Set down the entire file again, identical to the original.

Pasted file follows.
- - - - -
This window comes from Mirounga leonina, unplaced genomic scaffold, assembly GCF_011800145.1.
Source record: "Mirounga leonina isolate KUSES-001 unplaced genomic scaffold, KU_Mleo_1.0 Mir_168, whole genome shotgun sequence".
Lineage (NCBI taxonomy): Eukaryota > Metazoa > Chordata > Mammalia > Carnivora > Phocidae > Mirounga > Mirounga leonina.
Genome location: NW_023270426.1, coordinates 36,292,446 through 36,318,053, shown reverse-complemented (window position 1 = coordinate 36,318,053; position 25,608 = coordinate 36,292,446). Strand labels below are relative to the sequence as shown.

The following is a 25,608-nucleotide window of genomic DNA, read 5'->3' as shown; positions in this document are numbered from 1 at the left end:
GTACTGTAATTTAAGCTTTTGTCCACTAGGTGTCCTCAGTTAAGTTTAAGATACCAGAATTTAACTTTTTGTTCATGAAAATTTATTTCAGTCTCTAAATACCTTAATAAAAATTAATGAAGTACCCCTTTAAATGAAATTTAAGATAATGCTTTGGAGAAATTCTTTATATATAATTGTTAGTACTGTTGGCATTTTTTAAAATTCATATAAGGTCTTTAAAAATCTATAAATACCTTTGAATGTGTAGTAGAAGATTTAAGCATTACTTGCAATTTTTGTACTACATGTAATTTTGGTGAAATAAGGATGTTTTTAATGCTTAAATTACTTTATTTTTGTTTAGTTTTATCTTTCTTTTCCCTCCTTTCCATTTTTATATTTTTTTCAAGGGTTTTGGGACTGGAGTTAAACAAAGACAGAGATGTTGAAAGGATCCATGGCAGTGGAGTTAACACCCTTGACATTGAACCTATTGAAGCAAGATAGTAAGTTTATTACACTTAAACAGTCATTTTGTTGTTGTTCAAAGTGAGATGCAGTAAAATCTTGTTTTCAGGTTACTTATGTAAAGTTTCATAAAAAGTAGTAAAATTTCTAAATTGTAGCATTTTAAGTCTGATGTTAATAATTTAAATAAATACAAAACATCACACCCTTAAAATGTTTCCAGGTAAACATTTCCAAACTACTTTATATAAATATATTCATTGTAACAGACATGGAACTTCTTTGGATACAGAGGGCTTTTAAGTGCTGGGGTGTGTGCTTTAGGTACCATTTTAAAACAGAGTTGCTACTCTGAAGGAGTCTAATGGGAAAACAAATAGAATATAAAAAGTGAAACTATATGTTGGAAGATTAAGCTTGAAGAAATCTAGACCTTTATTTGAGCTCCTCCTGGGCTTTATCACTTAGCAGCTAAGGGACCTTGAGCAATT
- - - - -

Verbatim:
This window comes from Mirounga leonina, unplaced genomic scaffold, assembly GCF_011800145.1.
Source record: "Mirounga leonina isolate KUSES-001 unplaced genomic scaffold, KU_Mleo_1.0 Mir_168, whole genome shotgun sequence".
Lineage (NCBI taxonomy): Eukaryota > Metazoa > Chordata > Mammalia > Carnivora > Phocidae > Mirounga > Mirounga leonina.
Genome location: NW_023270426.1, coordinates 36,292,446 through 36,318,053, shown reverse-complemented (window position 1 = coordinate 36,318,053; position 25,608 = coordinate 36,292,446). Strand labels below are relative to the sequence as shown.

The following is a 25,608-nucleotide window of genomic DNA, read 5'->3' as shown; positions in this document are numbered from 1 at the left end:
GTACTGTAATTTAAGCTTTTGTCCACTAGGTGTCCTCAGTTAAGTTTAAGATACCAGAATTTAACTTTTTGTTCATGAAAATTTATTTCAGTCTCTAAATACCTTAATAAAAATTAATGAAGTACCCCTTTAAATGAAATTTAAGATAATGCTTTGGAGAAATTCTTTATATATAATTGTTAGTACTGTTGGCATTTTTTAAAATTCATATAAGGTCTTTAAAAATCTATAAATACCTTTGAATGTGTAGTAGAAGATTTAAGCATTACTTGCAATTTTTGTACTACATGTAATTTTGGTGAAATAAGGATGTTTTTAATGCTTAAATTACTTTATTTTTGTTTAGTTTTATCTTTCTTTTCCCTCCTTTCCATTTTTATATTTTTTTCAAGGGTTTTGGGACTGGAGTTAAACAAAGACAGAGATGTTGAAAGGATCCATGGCAGTGGAGTTAACACCCTTGACATTGAACCTATTGAAGCAAGATAGTAAGTTTATTACACTTAAACAGTCATTTTGTTGTTGTTCAAAGTGAGATGCAGTAAAATCTTGTTTTCAGGTTACTTATGTAAAGTTTCATAAAAAGTAGTAAAATTTCTAAATTGTAGCATTTTAAGTCTGATGTTAATAATTTAAATAAATACAAAACATCACACCCTTAAAATGTTTCCAGGTAAACATTTCCAAACTACTTTATATAAATATATTCATTGTAACAGACATGGAACTTCTTTGGATACAGAGGGCTTTTAAGTGCTGGGGTGTGTGCTTTAGGTACCATTTTAAAACAGAGTTGCTACTCTGAAGGAGTCTAATGGGAAAACAAATAGAATATAAAAAGTGAAACTATATGTTGGAAGATTAAGCTTGAAGAAATCTAGACCTTTATTTGAGCTCCTCCTGGGCTTTATCACTTAGCAGCTAAGGGACCTTGAGCAATT